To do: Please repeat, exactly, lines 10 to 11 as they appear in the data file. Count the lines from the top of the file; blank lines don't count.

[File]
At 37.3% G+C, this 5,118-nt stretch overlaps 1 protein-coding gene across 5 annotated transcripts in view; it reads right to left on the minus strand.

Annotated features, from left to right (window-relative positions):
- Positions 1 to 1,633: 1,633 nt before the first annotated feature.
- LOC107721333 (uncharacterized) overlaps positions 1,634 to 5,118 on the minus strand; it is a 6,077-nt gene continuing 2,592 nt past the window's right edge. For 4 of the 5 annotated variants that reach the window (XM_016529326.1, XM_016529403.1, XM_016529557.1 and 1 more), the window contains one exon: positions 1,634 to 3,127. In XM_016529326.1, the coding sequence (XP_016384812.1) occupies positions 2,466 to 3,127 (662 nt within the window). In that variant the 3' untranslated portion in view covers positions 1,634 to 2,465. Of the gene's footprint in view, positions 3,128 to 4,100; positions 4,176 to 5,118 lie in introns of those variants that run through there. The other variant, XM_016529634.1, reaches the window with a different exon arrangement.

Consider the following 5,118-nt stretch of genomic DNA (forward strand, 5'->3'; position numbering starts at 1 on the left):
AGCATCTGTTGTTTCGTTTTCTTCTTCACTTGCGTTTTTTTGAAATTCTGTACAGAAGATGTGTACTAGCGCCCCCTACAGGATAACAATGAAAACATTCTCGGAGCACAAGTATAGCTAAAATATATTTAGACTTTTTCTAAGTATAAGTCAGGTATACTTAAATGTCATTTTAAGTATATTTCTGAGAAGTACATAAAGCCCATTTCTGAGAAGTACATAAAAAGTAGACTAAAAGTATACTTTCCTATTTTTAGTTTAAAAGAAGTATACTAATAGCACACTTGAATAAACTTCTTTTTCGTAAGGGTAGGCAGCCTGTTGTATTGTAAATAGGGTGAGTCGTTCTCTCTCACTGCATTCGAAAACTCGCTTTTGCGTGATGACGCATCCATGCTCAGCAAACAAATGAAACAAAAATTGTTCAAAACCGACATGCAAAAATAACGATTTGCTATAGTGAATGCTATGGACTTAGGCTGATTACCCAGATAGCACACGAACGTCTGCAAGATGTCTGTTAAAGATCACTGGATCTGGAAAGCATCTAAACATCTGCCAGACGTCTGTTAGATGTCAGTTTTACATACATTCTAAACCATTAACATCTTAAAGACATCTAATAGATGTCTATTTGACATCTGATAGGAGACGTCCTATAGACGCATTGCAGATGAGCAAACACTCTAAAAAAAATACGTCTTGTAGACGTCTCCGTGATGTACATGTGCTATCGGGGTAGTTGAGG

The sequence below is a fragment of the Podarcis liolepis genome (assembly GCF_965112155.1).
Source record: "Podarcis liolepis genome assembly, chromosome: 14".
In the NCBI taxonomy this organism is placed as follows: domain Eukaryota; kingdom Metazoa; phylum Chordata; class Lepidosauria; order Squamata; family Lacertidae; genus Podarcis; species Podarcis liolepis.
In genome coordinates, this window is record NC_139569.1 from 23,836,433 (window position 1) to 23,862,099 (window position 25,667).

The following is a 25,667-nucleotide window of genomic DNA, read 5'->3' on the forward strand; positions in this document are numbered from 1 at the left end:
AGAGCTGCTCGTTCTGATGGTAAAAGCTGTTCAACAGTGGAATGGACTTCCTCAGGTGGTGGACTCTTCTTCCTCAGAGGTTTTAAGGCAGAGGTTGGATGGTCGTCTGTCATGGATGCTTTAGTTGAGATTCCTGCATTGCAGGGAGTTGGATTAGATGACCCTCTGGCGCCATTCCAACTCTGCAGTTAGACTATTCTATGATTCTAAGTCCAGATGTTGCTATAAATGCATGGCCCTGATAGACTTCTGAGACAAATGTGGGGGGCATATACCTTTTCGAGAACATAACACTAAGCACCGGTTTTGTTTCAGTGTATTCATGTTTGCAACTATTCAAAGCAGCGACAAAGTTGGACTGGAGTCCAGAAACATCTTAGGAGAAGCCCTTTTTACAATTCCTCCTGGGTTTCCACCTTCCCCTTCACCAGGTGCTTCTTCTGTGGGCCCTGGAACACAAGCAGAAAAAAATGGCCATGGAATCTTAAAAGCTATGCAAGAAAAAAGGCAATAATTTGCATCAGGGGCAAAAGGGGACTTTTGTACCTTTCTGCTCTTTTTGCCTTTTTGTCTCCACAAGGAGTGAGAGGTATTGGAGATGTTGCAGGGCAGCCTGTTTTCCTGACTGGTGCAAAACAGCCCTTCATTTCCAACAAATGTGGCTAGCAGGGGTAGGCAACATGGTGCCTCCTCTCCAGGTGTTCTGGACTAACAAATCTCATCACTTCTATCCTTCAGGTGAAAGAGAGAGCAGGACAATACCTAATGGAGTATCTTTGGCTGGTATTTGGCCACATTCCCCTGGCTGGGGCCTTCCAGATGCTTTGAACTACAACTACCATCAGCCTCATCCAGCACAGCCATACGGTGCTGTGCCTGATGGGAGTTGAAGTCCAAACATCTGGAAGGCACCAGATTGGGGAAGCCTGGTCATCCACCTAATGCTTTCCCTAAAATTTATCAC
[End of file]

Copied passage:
In genome coordinates, this window is record NC_139569.1 from 23,836,433 (window position 1) to 23,862,099 (window position 25,667).

The following is a 25,667-nucleotide window of genomic DNA, read 5'->3' on the forward strand; positions in this document are numbered from 1 at the left end: